HAWAII'S JOHNNY BOY GOMES WINS
CHIEMSEE GERRY LOPEZ PIPE MASTERS

Results from ASPLIVE

Banzai Pipeline, HI (December 19, 1997)--Johnny Boy Gomes surfed the Chiemsee Gerry Lopez Pipe Masters like a man possessed -- and that's what he was -- possessed with the idea of making his childhood dream of winning the world's most prestigious contest come true.

The $120,000 Pipe Masters is the final jewel in the G-Shock Triple Crown of Surfing and the final competition of the Association of Surfing Professionals (ASP) World Championship Tour.

Gomes, 32, charged through six- to-eight-foot Backdoor and Pipe tubes starting with the trials six days ago, through the early rounds of the main event and into the winners circle he has so long dreamed of. Along the way he twice eliminated five-time Association of Surfing Professionals (ASP) world champion Kelly Slater, many of the world's Top 44 ASP tour professionals, got 10s on tubes at Back Door and Pipeline, and took out the 1982 Pipe Masters winner Michael Ho in the final heat.

It was the first time in Pipeline history that two trialists have made it all the way to the final of an ASP World Championship Tour event.

For Gomes it was the culmination of a year in which he won the Rusty Pro at Honolua Bay on Maui and the HIC Pipeline Pro and was named 1997 Hawaiian Pro/Am Champion. Gomes scored a total of 22.75 points out of a possible 30 and won $15,000 while Ho's 16.90 points earned $8,000.

The win was so emotional for Gomes, who grew up in Makaha on O`ahu's West Side, he was close to tears as he accepted his first place trophy. Part of the win he attributed to the contest's namesake Gerry Lopez.

"Basically, Gerry told me to take it easy and keep my cool cause the ocean has a lot of energy out there," Said Gomes. "He said, 'you know where the spot is in the line up. Just sit in that right spot and let the energy come towards you and don't go scrambling around.'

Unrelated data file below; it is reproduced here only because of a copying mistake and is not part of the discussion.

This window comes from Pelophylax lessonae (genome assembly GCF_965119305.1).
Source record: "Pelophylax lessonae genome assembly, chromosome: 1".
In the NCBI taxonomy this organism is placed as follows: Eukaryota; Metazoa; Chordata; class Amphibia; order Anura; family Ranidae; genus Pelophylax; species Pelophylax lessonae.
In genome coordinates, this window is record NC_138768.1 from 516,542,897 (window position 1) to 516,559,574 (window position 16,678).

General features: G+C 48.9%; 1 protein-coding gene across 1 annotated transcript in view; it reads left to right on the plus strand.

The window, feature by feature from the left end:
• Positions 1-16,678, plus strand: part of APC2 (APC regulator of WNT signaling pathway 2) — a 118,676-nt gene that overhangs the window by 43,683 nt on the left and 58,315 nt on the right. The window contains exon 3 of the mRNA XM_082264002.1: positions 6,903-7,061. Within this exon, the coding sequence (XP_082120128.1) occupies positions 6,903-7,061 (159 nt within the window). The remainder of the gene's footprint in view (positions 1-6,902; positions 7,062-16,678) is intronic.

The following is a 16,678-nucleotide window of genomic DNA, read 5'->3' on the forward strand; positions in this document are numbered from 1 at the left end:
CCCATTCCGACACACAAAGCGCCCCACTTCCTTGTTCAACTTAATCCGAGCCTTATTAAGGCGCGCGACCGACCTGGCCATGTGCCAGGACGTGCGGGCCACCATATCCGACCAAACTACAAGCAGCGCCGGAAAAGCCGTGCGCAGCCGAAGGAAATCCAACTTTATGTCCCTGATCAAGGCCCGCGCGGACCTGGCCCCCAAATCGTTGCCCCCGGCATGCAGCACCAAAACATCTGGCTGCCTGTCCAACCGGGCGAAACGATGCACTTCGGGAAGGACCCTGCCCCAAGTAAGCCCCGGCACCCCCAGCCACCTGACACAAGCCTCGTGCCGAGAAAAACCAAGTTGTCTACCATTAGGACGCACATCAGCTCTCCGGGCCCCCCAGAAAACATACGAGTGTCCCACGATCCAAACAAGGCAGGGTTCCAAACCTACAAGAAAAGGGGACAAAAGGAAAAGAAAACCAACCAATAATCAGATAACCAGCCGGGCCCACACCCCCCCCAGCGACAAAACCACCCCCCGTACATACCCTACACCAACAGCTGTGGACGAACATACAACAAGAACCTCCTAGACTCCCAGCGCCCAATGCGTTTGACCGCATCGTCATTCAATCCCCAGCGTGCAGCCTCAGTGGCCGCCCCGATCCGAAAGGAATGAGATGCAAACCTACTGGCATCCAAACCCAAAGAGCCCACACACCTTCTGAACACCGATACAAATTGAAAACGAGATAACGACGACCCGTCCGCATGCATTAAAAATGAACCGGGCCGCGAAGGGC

"You know, Gerry's a legend," Gomes said. "He knows the ocean really well, he lives here, he's surfed here all his life and what we're learning now he's trying to forget. So basically whatever he said, I took in and it sunk in, just like a computer. I didn't forget it. I tell you what, if it wasn't for that I probably would have gone out and beat myself out there. I would have just been over amped, too excited."

Gomes did keep his cool; it was the beach crowd that got excited and leaped to their feet more than once as he and Ho traded one perfect Pipe tube after the other in an "anything-you-can-do-I-can-do-better" routine. It was especially exciting for aficionados who remembered that in 1982 Ho, 40, won the Pipe Masters with a broken arm and just five months ago was in the final of the inaugural World Masters Championship at Tavarua, Fiji.

"I wasn't thinking about the age difference, I was trying to get a few good waves," said Ho. "I really tried my best to win. I'm definitely not going to be doing any more of the contests now. I'll do the Masters events and any specialty events such as the Eddie Aikau, but I'm not going to enter the trials next year. It's not hard, it just doesn't make sense. I already made my mind up before this that I wasn't going to do it next year.

"The whole thing I've been hearing about every day is just age, age, age, and I'm like, just watch the waves and we'll see what happens," said Ho. "Knowing where to sit out there is a big, big factor 'cause either you can sit too far back to go left and it will pitch, and if you sit in the wrong spot for the rights you could have a ten point ride but you weren't there. It was so nice to come out of the tube and hear the crowd going off. Crowd support is probably the biggest benefit, just like at a ball game or something. I felt it and I'm really happy that I got that much support."